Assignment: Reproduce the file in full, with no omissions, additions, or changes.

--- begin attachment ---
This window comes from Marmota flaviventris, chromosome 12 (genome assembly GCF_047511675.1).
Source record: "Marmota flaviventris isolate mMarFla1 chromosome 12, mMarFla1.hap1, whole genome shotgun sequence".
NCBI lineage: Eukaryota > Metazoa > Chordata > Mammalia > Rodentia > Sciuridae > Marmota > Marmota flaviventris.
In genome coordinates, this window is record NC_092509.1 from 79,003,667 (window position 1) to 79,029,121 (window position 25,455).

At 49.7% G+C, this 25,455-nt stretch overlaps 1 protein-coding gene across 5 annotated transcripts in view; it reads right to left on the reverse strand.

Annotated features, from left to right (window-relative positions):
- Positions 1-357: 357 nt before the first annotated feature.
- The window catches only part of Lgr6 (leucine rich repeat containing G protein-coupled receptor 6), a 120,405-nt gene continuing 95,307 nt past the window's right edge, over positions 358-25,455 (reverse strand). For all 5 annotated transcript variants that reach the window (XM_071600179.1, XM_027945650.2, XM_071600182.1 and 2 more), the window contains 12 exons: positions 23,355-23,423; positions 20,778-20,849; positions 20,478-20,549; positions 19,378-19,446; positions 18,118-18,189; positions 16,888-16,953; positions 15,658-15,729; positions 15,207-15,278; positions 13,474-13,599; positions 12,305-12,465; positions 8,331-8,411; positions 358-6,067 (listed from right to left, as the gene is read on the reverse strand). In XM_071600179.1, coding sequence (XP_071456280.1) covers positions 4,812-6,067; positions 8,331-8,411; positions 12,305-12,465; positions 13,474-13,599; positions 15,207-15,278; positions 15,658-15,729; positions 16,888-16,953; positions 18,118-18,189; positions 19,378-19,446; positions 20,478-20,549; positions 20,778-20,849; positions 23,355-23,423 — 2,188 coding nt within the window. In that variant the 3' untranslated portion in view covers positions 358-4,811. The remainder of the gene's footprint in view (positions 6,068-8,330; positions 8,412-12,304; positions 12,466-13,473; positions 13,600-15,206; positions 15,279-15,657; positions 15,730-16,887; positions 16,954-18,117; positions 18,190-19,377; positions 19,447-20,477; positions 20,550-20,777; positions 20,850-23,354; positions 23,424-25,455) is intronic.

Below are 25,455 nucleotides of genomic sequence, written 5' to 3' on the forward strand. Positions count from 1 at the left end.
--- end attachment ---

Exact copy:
This window comes from Marmota flaviventris, chromosome 12 (genome assembly GCF_047511675.1).
Source record: "Marmota flaviventris isolate mMarFla1 chromosome 12, mMarFla1.hap1, whole genome shotgun sequence".
NCBI lineage: Eukaryota > Metazoa > Chordata > Mammalia > Rodentia > Sciuridae > Marmota > Marmota flaviventris.
In genome coordinates, this window is record NC_092509.1 from 79,003,667 (window position 1) to 79,029,121 (window position 25,455).

At 49.7% G+C, this 25,455-nt stretch overlaps 1 protein-coding gene across 5 annotated transcripts in view; it reads right to left on the reverse strand.

Annotated features, from left to right (window-relative positions):
- Positions 1-357: 357 nt before the first annotated feature.
- The window catches only part of Lgr6 (leucine rich repeat containing G protein-coupled receptor 6), a 120,405-nt gene continuing 95,307 nt past the window's right edge, over positions 358-25,455 (reverse strand). For all 5 annotated transcript variants that reach the window (XM_071600179.1, XM_027945650.2, XM_071600182.1 and 2 more), the window contains 12 exons: positions 23,355-23,423; positions 20,778-20,849; positions 20,478-20,549; positions 19,378-19,446; positions 18,118-18,189; positions 16,888-16,953; positions 15,658-15,729; positions 15,207-15,278; positions 13,474-13,599; positions 12,305-12,465; positions 8,331-8,411; positions 358-6,067 (listed from right to left, as the gene is read on the reverse strand). In XM_071600179.1, coding sequence (XP_071456280.1) covers positions 4,812-6,067; positions 8,331-8,411; positions 12,305-12,465; positions 13,474-13,599; positions 15,207-15,278; positions 15,658-15,729; positions 16,888-16,953; positions 18,118-18,189; positions 19,378-19,446; positions 20,478-20,549; positions 20,778-20,849; positions 23,355-23,423 — 2,188 coding nt within the window. In that variant the 3' untranslated portion in view covers positions 358-4,811. The remainder of the gene's footprint in view (positions 6,068-8,330; positions 8,412-12,304; positions 12,466-13,473; positions 13,600-15,206; positions 15,279-15,657; positions 15,730-16,887; positions 16,954-18,117; positions 18,190-19,377; positions 19,447-20,477; positions 20,550-20,777; positions 20,850-23,354; positions 23,424-25,455) is intronic.

Below are 25,455 nucleotides of genomic sequence, written 5' to 3' on the forward strand. Positions count from 1 at the left end.